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Knowledge category: Tools and methods

REBus – Guide for circular procurement

Updated on 18.11.2022

The REBus project’s tool provides different resource-efficient business models, including service systems, hire and leasing, incentivised returns and re-use, and long life. It also provides a five-stage methodology for implementing a circular procurement resource-efficient business model.

Author: REBus project (partners involved included WRAP, Rijkswaterstaat (Dutch Ministry of Infrastructure & Environment), Aldersgate Group, the Knowledge Transfer Network Ltd (KTN), the University of Northampton)
Year of update: 2017

More information

The tool’s different resource-efficient business models are as follows:

  • Service systems: providing a service based on delivering performance outputs that are linked to products or services; products may also be designed for disassembly, re-manufacture and re-use.
  • Hire and leasing: long-term hire and leasing of products can deliver a longer-term approach to product durability, with longer service life, lower maintenance load, and lower use of materials and carbon dioxide.
  • Incentivised returns and re-use: this encourages customers to return used items for an agreed value; customers gain value for unwanted items and return products via a convenient system; collected products are refurbished and sold for re-use on appropriate markets.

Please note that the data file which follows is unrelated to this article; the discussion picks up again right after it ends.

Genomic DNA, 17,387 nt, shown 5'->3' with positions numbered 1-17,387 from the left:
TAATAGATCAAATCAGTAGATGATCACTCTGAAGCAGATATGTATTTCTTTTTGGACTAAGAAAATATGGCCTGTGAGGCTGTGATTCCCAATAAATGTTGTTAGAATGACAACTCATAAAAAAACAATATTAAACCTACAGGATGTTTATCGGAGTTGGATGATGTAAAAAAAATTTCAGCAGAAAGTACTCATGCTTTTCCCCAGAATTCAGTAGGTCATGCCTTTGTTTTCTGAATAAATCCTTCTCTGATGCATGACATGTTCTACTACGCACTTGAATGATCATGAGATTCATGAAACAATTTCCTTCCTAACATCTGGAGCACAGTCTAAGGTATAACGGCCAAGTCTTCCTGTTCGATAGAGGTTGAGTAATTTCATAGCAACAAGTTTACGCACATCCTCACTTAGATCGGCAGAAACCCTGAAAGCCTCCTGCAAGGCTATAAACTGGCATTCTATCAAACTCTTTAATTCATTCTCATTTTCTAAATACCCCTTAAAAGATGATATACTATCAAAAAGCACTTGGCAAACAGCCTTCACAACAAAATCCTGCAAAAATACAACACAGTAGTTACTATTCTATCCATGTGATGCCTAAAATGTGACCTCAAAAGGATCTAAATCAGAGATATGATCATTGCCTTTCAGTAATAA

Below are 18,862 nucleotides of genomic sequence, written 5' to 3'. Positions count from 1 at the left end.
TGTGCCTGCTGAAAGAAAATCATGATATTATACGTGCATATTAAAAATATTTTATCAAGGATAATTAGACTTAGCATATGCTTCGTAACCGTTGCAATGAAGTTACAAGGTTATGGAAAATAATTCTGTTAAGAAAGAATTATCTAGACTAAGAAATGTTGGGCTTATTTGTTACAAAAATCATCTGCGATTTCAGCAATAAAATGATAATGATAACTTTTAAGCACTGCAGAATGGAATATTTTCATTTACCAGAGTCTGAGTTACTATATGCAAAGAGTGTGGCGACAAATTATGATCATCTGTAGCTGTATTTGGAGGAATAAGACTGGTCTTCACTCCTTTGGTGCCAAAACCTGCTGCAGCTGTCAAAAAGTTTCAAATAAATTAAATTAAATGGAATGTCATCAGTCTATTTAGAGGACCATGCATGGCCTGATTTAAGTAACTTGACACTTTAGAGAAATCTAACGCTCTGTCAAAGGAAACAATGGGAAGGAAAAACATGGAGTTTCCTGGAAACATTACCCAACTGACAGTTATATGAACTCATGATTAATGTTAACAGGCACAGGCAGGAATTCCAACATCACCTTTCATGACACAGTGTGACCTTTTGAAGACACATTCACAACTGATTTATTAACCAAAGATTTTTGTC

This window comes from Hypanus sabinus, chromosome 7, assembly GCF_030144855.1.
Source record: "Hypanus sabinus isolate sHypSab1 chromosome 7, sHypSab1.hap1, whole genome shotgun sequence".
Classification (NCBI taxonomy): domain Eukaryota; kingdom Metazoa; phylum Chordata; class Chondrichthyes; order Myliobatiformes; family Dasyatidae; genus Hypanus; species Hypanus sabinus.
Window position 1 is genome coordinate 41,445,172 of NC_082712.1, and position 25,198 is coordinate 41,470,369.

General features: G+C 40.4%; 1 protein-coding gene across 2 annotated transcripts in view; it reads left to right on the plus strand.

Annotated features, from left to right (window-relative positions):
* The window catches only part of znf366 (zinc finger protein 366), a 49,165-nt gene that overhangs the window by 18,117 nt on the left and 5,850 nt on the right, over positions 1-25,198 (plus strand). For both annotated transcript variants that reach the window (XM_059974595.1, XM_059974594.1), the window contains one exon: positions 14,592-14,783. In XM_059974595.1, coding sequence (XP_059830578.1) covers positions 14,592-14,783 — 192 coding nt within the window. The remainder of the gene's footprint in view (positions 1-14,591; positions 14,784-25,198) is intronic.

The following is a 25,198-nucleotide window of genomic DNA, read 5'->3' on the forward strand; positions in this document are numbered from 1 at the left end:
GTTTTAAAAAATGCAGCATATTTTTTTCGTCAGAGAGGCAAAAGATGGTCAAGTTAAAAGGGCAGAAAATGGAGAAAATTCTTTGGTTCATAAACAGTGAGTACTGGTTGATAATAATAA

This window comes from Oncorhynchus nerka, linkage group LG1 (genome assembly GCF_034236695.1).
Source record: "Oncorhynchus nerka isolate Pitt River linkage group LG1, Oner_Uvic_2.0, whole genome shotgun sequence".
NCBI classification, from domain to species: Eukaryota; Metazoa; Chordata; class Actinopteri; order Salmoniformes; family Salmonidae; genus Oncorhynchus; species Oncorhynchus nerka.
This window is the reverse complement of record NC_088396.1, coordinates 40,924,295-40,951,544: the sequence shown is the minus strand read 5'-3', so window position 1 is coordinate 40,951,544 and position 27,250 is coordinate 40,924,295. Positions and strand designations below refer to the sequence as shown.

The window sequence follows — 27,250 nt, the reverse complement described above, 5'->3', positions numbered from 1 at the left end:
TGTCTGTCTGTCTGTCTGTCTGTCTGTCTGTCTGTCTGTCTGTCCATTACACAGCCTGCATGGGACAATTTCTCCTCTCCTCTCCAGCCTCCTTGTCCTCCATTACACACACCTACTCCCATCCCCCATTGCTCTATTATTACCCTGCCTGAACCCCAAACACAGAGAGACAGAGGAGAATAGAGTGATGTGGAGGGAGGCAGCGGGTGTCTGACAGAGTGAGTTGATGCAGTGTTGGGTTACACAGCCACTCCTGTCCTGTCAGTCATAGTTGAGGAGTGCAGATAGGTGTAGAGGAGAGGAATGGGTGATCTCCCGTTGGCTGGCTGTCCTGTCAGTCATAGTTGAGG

• Long life: products are designed to have a long lifespan and durability, reducing consumption.

The tool’s methodology for implementing a circular procurement resource-efficient business model consists of five stages: identify needs, engagement, specification, contract, and review.

Relevance for Circular Systemic Solutions

The online guide provides an overview of the methodology that can be used to design and implement circular procurement within an organisation, including step-by-step guidelines for suppliers, different resource-efficient business model types, with real-life examples, and case studies. Being aware of the existing resource-efficient business models can help cities and regions to inspire and facilitate businesses and organisations to take action and consider such models for their own use. The library can also be used as inspiration by cities or regions and all stakeholders involved in co-developing a procurement approach and business model for a Circular Systemic Solution and/or one of its specific elements.

How to use this tool or method

The tool guides the user through different resource-efficient business models and provides examples for each category. On the website, the user can click on various business models under each category (e.g. service systems) to obtain more information. The tool also offers a step-by-step methodology for designing a circular procurement approach within an organisation. The user can click on each step within the methodology to learn about the actions to be considered at each stage.

Type of tool or method

Circular economy procurement

Impacts

Dematerialisation

Environmental pollution and land use

Social aspects

Training/reskilling/capacity building, including vocational education and training, continuous training

e.g. for public administrations, SMEs, start-up

Stakeholder participation

including citizens

Behavioural changes

Territories involved

Cities

large 500 000-200 000, medium 200 000-50 000, and small cities 50 000-5 000

EU